Why ‘VICE’ Might Get HBO Pink Slip Next

I’m paraphrasing a bit, but Paley was a stickler for not messing with the viewer by changing around the times and days of programs. That was especially true for the national news, which came on at 5:30pm (MST) for decades.

Scheduling might not matter as much in the age of DVRs and the Internet where there are literally thousands of channels. Yet Sundays are still the best day for drama, Thursdays perfect for comedy and Fridays a fine choice for shows like “The X-Files.”’

What about news programming? Does it matter when and where we get our news?

A friend recently composed an impressive list of news media flowing across his Facebook feed. It includes reliably left-of-center sites like The Huffington Post and along with conservative media outlets like Chicks on the Right and Breitbart News.

In between?

We’re getting our news from a variety of sources today, although my friend is more aggressive than most consumers. Yet there was one name missing from his otherwise comprehensive list:


If you’re not familiar with VICE, it’s a cocky little news start up run by the talented and driven Shane Smith. VICE first came to my attention way back in 2010, when they ran a story on, and I kid you not, “Icelandic Elf Sex.” Yes, yes they did.

It’s the kind of wacky reporting that caught the eye. The more time I got to know Smith and his gonzo style of journalism, the more I knew he was a major talent. Vice Media has recently been valued at more than $2 billion. Like pioneer Gawker Media, VICE has a number of channel (Fightland, Munchies, Thump, etc.) and has become one of the most trusted names in news business for Millennials.

So, it was no surprise when HBO partnered with VICE in 2014. Together, they launched a 30 minute show each week following “Real Time with Bill Maher.” “VICE” featured the same kind of surprising, fresh takes on news like “Icelandic Elf Sex,” albeit a bit more serious. The program did well enough that it now has a weekly evening news slot on HBO.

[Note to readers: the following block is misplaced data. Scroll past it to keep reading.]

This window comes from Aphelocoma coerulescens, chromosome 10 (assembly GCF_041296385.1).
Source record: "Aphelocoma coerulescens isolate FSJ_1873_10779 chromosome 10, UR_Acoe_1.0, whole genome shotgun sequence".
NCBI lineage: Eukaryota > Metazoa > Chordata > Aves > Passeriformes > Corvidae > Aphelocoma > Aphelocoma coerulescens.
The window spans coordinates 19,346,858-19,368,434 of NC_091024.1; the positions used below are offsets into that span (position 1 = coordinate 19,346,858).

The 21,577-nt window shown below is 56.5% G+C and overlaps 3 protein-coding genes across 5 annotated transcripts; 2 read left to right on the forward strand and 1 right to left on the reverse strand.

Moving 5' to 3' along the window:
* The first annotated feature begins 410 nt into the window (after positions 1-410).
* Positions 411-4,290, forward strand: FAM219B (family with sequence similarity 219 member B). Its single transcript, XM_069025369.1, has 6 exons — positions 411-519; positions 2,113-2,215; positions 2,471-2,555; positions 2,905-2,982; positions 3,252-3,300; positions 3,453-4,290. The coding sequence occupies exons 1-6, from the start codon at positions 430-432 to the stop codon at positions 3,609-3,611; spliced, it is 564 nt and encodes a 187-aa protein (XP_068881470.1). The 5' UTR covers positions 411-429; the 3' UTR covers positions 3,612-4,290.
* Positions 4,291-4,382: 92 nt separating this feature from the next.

It’s not going well.

HBO announced recently that Bill Simmons’ show, “Any Given Wednesday” would be canceled. Could “VICE” soon to follow? I think so, and here’s why.

Let’s look at “Any Given Wednesday” and why it failed: Simmons is a huge talent with a strong following. The show featured top sports talent and A-list entertainment stars along with an interesting format that moved quickly.

The content was rock solid. So why, then, did it fail?

Any Given Wednesday: Extra Time with Aaron Rodgers (HBO)

Was it because it was based on sports? No, Showtime’s “60 Minutes Sports” is an excellent program and tells really amazing stories each and every week. That can’t be it.

Was it because it was on a Wednesday night? Maybe. It’s possible that had HBO created a “sports night” on Wednesday with “Hard Knocks” and “March to Madness” alongside it might have fared better.

I believe it comes down to Urgency and Agency as the primary drivers of news.

All of the new sources listed above have Agency. That means giving voice to what an audience believes and values. Sunday night is my busiest night of television watching, and so I miss John Oliver’s “Last Week Tonight.” I’ll pick it up during the week because the Agency is so palpable.

Like this piece on journalism:

Journalism: Last Week Tonight with John Oliver (HBO)

That’s Agency!

Agency is timeless. We care about it no matter when we see it.

Urgency is different. Urgency is like milk you need to drink it before the expiration date. Most news is urgent, “This happened today…”

The major cable news networks thrive off of Urgency: elections, hurricanes, wardrobe malfunctions.

Showtime’s “The Circus” (a political news program with Mark Halperin, John Heilemann and campaign strategist/media advisor Mark McKinnon) had a “must see” moment a few weeks ago when they captured current VP Biden saying he’d like to fight Donald Trump in a back alley.

You might hate the spectacle, it did create a sense of Urgency. Millions of viewers went back to find the episode.


For a news program to be successful it must have both Agency and Urgency.

Sadly, “Any Given Wednesday” had neither.

And while HBO’s “VICE” has a bit of Urgency it’s not anything that’s not being covered better and faster by the 24 hour cable networks. Right now, it’s missing the Agency that the weekly program once had.

HBO and “VICE” need to go back to its maverick, gonzo-style of journalism, let Shane Smith be Shane Smith, and do a stories like “Icelandic Elf Sex” or follow the lead one of my favorite sources of news — Cracked Magazine. Compare its brilliant running post on “The Most Insane Things Happening Right Now” — versus the very timid and traditional news programming “VICE” is putting up now.

If not, I can’t imagine it being around this time next month.

Photo credit: Jerry Ricciotti for VICE News

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